- Liking football will help you integrate faster. Italians are passionate about their local teams and nothing gets you more into the spirit of your community than going to a game. Be warned, drinking does not go hand in hand with the beautiful game as it does in the UK.
We’re here to help:
For a quote, we offer the option of visiting your home for a face to face meeting, or if you wish, you can arrange a video survey at a time that suits you, in order to receive your cost estimate.
Once you’ve selected us, you’ll be assigned with your dedicated move manager who will discuss your options and together you can build a customised plan to best suit your relocation needs. This will include insurance requirements, storage needs as well as anything else you might require.
As the move approaches, your move manager will go through every detail of the job with you, from packing advice, delivery estimates and customs regulations that you will need to take into consideration. They will guide and support you every step of the way.
On the day of your move we will arrive at your property where we will export wrap and pack your effects, load them into your selected size of container before transferring them to the port where they will be kept until the scheduled transportation date.
When transporting your items by sea we use secure steel containers which come in two universal sizes of 20ft or 40ft, however, you have the option of choosing your preferred method from the following, depending on your budget:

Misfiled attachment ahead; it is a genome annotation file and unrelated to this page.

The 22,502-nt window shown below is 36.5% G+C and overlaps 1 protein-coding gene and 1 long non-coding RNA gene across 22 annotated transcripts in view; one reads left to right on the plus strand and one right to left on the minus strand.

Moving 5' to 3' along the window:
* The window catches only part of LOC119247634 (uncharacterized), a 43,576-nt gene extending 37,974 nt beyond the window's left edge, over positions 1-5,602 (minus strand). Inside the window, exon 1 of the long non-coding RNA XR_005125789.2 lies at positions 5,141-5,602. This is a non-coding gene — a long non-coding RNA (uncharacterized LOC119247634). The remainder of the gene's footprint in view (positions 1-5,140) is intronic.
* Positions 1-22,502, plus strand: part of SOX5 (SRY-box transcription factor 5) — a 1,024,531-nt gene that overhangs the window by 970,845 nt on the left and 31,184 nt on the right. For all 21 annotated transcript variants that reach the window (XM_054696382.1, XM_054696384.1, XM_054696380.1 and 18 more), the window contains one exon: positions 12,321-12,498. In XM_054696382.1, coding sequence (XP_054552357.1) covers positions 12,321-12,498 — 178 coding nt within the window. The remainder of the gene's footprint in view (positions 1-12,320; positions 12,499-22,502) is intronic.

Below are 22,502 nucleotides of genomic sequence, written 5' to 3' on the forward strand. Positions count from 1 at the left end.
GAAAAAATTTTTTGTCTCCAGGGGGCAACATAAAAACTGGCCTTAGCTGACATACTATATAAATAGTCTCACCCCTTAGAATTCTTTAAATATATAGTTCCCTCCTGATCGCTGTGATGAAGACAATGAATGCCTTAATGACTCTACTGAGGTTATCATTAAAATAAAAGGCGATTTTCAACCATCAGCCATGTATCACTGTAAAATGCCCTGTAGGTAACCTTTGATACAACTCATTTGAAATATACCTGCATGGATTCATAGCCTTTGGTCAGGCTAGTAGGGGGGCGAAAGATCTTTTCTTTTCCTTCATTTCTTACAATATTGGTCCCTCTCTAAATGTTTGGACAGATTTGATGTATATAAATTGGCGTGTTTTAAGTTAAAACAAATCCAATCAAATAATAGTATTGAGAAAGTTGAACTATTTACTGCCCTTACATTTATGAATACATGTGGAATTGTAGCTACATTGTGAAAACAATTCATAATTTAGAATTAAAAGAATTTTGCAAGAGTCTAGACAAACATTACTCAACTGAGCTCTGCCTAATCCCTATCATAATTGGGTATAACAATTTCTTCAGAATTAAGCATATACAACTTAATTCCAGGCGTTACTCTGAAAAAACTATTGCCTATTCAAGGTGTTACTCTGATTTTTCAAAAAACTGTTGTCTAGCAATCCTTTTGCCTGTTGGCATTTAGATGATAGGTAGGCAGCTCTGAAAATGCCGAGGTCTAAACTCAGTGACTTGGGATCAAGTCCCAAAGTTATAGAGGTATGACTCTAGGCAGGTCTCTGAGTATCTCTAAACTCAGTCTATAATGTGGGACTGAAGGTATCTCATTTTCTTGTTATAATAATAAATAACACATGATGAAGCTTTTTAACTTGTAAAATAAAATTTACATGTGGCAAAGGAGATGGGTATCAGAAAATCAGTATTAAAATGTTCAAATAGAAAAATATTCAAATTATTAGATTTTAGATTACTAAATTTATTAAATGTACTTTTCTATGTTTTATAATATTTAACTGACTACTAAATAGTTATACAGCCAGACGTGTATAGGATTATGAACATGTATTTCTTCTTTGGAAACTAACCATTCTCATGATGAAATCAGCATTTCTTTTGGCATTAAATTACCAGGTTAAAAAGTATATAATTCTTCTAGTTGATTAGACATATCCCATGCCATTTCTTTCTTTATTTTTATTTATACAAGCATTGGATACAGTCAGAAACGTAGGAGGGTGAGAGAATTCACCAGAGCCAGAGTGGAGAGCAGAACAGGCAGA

• Full container load - uses the whole of a container and gives you the security that your items have been packed and sealed within the UK.
• Loose groupage - allocates you a space within a container which is shared with other Harrow Green customers moving to the same location. All your items are individually catalogued and labelled for tracking at any point during the move. This is a cost effective shipping solution for small to medium sized requirements.
• Cased groupage - your items are placed within a timber case which is then shipped with other grouped consignments. This is another cost effective option with an added layer of security.
• Consolidated airfreight - the equivalent of part load consignments, this is ideal for smaller shipments, and provides a cost effective solution. This method is preferred when you don’t have a lot of belongings to transport or are taking your most essential effects to your new home. This method can accommodate up to 500 lbs worth of items and has a quicker transit time.
How long will it all take and what do I need to do?
The average time for your consignment to arrive in France will range from 3-5 weeks depending on the method you choose.
Items moving from one European county to another have few customs restrictions but if in doubt this FIDI guide as well as the Customs website can help. Once your items arrive our local agent will help you navigate Customs clearance and our network of trusted and vetted French partners will help you complete your relocation by delivering and unpacking your effects on your agreed date. Your move manager will be able to advise you and answer all your questions.
If you require assistance finding a new home, school or other issues relating to your move, we can help make your transition even easier with our Destination or Relocation management services.